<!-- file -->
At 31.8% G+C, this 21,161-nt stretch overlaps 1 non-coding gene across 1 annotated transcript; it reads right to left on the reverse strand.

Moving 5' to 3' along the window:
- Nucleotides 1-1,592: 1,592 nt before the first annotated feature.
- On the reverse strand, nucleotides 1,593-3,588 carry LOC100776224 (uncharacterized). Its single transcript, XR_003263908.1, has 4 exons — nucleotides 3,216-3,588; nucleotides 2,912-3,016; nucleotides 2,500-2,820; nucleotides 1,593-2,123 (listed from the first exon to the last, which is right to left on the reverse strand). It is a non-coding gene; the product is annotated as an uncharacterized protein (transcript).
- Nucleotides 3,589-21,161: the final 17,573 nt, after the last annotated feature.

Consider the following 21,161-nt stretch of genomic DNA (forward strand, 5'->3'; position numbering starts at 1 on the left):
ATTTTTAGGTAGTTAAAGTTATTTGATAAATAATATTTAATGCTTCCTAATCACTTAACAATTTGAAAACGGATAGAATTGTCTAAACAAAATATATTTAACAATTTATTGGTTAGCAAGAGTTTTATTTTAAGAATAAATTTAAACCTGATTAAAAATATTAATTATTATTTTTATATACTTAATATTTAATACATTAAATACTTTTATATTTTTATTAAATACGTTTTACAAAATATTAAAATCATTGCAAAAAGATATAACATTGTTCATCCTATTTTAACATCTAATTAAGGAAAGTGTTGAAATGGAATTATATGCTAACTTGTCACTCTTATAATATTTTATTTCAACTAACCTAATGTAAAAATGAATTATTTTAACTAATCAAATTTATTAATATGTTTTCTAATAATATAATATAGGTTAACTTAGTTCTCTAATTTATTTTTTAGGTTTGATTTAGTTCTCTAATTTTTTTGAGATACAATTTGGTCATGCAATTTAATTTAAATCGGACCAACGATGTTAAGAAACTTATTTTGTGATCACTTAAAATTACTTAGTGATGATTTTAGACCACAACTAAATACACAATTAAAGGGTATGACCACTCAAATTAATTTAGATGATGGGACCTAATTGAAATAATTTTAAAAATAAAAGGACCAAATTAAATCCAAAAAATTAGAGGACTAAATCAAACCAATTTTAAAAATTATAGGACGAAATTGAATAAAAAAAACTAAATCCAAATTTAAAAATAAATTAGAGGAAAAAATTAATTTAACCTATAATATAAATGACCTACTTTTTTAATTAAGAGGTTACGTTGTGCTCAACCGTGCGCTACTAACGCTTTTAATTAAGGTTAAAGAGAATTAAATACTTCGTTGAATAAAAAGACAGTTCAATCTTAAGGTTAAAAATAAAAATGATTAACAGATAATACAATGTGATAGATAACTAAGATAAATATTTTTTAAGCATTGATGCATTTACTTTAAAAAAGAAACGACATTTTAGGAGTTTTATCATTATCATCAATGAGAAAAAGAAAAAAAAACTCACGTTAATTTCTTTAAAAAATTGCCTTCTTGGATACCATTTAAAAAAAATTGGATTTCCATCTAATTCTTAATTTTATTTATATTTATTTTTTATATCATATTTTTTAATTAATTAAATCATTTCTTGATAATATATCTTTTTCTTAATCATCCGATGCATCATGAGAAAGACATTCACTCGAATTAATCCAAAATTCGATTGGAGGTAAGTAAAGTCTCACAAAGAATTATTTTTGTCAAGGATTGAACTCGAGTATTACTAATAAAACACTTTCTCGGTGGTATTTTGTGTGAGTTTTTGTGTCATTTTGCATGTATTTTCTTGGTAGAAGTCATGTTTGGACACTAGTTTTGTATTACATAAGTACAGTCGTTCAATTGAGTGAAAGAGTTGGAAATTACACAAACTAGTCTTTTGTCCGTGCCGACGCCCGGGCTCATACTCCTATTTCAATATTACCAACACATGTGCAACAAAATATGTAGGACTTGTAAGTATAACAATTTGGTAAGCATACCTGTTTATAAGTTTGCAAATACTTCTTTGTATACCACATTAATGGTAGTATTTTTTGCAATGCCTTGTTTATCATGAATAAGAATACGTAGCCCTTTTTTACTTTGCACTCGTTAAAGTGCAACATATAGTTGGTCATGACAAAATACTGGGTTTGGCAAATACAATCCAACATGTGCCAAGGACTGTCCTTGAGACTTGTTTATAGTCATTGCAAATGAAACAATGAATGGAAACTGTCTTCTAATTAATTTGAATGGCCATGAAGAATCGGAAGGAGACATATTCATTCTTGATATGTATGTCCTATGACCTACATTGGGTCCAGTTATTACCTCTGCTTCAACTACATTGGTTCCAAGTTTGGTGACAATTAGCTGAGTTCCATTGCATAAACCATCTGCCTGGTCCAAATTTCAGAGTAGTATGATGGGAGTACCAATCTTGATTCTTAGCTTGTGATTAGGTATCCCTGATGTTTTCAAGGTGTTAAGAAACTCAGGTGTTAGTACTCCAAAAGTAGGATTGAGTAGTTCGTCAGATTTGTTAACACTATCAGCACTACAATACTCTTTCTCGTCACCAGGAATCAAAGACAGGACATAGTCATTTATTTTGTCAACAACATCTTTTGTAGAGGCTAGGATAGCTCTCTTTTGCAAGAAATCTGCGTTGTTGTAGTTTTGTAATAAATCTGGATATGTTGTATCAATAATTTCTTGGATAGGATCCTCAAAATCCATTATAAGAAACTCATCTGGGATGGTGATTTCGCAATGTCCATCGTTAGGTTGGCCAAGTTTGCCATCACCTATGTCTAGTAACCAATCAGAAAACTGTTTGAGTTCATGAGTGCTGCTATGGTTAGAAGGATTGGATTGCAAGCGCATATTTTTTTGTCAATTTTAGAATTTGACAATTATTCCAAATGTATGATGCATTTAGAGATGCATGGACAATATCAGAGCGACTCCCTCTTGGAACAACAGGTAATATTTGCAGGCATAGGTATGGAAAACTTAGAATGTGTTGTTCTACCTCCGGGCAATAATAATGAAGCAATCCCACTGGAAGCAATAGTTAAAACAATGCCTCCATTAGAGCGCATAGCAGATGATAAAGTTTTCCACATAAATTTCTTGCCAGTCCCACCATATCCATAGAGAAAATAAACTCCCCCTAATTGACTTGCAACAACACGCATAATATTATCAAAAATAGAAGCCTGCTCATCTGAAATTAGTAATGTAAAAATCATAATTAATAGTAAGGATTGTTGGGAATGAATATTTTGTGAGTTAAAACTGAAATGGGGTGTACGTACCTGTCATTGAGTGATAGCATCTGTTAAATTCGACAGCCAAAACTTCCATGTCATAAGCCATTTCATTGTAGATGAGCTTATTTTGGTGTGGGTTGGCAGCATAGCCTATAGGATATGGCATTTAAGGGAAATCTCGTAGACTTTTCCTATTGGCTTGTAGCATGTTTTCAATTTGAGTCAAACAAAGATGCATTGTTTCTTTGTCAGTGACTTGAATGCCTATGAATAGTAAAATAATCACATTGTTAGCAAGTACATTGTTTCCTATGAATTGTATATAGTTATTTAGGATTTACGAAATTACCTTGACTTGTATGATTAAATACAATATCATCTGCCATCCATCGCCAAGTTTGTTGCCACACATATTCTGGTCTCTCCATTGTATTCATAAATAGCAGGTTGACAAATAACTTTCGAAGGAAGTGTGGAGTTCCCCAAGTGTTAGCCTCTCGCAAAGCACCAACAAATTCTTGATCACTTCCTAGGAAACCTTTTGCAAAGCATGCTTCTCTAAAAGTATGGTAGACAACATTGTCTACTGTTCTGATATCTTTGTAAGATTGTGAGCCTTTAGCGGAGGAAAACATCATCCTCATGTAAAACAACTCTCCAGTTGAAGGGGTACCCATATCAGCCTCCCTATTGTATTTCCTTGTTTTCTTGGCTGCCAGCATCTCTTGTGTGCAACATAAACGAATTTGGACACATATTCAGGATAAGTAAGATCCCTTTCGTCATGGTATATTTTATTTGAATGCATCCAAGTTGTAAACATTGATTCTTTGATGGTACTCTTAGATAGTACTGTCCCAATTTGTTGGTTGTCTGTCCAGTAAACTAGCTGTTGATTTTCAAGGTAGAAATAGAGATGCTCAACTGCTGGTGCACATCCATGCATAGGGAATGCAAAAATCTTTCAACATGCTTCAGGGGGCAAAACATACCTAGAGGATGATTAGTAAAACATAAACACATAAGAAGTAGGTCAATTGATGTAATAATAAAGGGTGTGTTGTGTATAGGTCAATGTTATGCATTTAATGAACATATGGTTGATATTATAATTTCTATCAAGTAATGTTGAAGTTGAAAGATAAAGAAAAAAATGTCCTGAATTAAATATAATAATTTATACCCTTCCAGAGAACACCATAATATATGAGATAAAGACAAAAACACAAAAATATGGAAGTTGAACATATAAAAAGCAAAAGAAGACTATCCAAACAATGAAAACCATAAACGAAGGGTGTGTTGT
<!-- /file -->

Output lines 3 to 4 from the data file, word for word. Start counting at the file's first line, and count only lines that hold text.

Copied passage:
- Nucleotides 1-1,592: 1,592 nt before the first annotated feature.
- On the reverse strand, nucleotides 1,593-3,588 carry LOC100776224 (uncharacterized). Its single transcript, XR_003263908.1, has 4 exons — nucleotides 3,216-3,588; nucleotides 2,912-3,016; nucleotides 2,500-2,820; nucleotides 1,593-2,123 (listed from the first exon to the last, which is right to left on the reverse strand). It is a non-coding gene; the product is annotated as an uncharacterized protein (transcript).